- Written by Chris Heinonen
- Published on 12 September 2013
Design and Setup of the Sony HT-ST7 Sound Bar
The HT-ST7 is a very large and sturdy sound bar compared to everything I've used in the past. Roughly the same width as my 50" plasma TV, it is a sleek, intimidating package. The HT-ST7 consists of a main sound bar and a matching wireless subwoofer.
The bar itself has a black aluminum exterior that houses nine individual drivers. There is a 20mm dome tweeter and a 65mm midrange/woofer for the left and right channels, and five additional 65mm drivers in the center of the speaker. These center drivers can be assigned to work center channel duties, supplement the left and right channels, or help with ambient effects. Their involvement depends on the source material and the selected sound mode.
The top of the bar is very simple, with only five controls that blend nicely into the finish. There is a blue fluorescent display on the front that indicates the input, volume and other statuses but goes dark after a few seconds. Unlike most sound bars, the HT-ST7 has a removable metal grill. I chose to leave it in place in order to keep curious kids from poking at the drivers.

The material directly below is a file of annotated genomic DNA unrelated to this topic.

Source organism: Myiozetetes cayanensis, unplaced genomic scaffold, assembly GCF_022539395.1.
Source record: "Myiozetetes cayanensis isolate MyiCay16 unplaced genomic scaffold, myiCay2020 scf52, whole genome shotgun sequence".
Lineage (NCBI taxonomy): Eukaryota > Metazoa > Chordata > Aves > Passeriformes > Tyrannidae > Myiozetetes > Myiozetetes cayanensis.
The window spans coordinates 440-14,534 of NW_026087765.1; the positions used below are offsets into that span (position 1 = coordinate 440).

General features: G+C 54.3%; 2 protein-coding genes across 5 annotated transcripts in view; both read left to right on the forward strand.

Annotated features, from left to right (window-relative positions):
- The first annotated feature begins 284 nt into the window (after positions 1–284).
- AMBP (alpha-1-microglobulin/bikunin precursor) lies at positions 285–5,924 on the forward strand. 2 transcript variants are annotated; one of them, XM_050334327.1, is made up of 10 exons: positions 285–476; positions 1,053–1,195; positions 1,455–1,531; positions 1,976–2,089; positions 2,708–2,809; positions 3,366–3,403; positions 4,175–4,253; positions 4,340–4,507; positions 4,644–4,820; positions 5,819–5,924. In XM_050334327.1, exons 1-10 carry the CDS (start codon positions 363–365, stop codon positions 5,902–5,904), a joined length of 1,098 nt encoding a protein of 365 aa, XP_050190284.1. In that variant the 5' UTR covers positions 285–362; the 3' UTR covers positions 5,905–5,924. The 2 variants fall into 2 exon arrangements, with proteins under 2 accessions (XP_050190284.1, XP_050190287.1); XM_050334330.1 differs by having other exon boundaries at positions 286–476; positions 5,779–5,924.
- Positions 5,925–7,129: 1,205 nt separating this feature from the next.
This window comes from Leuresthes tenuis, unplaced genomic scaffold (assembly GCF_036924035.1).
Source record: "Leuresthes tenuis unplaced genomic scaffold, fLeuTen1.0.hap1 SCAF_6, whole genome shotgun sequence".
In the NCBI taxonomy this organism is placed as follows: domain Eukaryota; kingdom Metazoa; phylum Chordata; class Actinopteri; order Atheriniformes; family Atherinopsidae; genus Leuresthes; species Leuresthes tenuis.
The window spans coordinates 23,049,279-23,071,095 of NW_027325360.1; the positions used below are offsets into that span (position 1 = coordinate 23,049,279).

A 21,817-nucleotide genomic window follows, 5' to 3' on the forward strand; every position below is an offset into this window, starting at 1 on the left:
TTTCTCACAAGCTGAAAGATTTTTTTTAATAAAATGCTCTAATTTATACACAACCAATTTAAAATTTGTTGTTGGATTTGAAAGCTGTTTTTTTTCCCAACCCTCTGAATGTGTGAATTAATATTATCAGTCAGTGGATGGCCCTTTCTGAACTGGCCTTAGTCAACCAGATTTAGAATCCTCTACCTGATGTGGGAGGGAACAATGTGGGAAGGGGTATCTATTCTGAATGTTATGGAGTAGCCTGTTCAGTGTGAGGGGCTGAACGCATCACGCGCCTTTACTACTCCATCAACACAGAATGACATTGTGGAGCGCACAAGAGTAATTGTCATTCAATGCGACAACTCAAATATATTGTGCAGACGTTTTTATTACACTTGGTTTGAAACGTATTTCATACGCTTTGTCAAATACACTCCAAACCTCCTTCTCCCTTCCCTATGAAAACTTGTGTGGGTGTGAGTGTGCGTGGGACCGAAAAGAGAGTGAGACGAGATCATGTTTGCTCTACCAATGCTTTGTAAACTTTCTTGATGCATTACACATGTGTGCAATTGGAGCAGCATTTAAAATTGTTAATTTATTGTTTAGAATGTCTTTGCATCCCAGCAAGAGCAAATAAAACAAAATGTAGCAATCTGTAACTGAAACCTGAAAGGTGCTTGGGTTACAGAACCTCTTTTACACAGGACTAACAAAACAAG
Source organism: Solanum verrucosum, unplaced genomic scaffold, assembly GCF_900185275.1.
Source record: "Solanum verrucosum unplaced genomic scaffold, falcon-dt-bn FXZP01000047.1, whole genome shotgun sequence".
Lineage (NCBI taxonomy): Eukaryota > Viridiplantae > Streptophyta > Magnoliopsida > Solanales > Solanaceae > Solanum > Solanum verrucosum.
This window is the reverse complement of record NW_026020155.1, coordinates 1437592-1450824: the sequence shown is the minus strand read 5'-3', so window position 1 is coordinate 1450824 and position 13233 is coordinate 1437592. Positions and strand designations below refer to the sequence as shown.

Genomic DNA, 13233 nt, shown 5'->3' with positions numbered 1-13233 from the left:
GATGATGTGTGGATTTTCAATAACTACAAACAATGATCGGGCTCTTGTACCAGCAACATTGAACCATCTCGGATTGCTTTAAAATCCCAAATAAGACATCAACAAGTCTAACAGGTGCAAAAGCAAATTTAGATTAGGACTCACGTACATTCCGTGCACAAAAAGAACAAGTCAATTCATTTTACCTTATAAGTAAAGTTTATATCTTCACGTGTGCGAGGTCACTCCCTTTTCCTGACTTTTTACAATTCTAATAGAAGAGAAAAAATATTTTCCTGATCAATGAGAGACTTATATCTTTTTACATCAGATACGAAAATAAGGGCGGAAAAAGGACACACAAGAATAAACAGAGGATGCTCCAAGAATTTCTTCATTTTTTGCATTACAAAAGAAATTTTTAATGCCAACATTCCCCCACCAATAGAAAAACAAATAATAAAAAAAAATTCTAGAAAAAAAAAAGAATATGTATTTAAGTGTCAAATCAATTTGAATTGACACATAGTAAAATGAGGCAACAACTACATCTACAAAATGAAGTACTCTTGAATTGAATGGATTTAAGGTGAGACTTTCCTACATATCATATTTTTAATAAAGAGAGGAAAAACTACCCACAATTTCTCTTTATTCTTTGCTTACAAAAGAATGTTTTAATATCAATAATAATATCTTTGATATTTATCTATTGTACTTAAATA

The subwoofer packs a front-firing active driver and a down-firing passive radiator. The wireless connection is established with a set of modules, one for the bar and one for the subwoofer. Once the adapters are inserted they communicate flawlessly and automatically. The subwoofer top is finished in Sony's current Quartz finish, with similar angled lines as their Blu-ray players.
One area that sets the Sony apart is its selection of inputs and audio codec support. With sound bars, it seems that HDMI inputs have been relegated to the very cheap bars or the ones that cost $2,000 or more. The HT-ST7 features three HDMI inputs and an HDMI output that includes ARC functionality. Where most bars cannot, the Sony can decode Dolby TrueHD and DTS-HS Master Audio soundtracks. Taking advantage of this requires running all your devices through the bar and not the TV. HDMI switching should be automatic thanks to HDMI-CEC.
In addition to HDMI, there are analog and digital inputs, and an IR emitter. The HT-ST7 is tall at almost 5", and in testing it blocks the IR receiver of my Sony TV. The IR emitter solves this, relaying the IR input out to the affected device. An easy solution that more vendors should copy.
Setting up the HT-ST7 takes a good 5 minutes. The bar and sub connect wirelessly, and then you just need to connect your additional components. The space for connections is a bit tight so excessively large HDMI cables are not recommended. With no automated test tones or other calibration to be done, the HT-ST7 can be unboxed and working in under 30 minutes easily.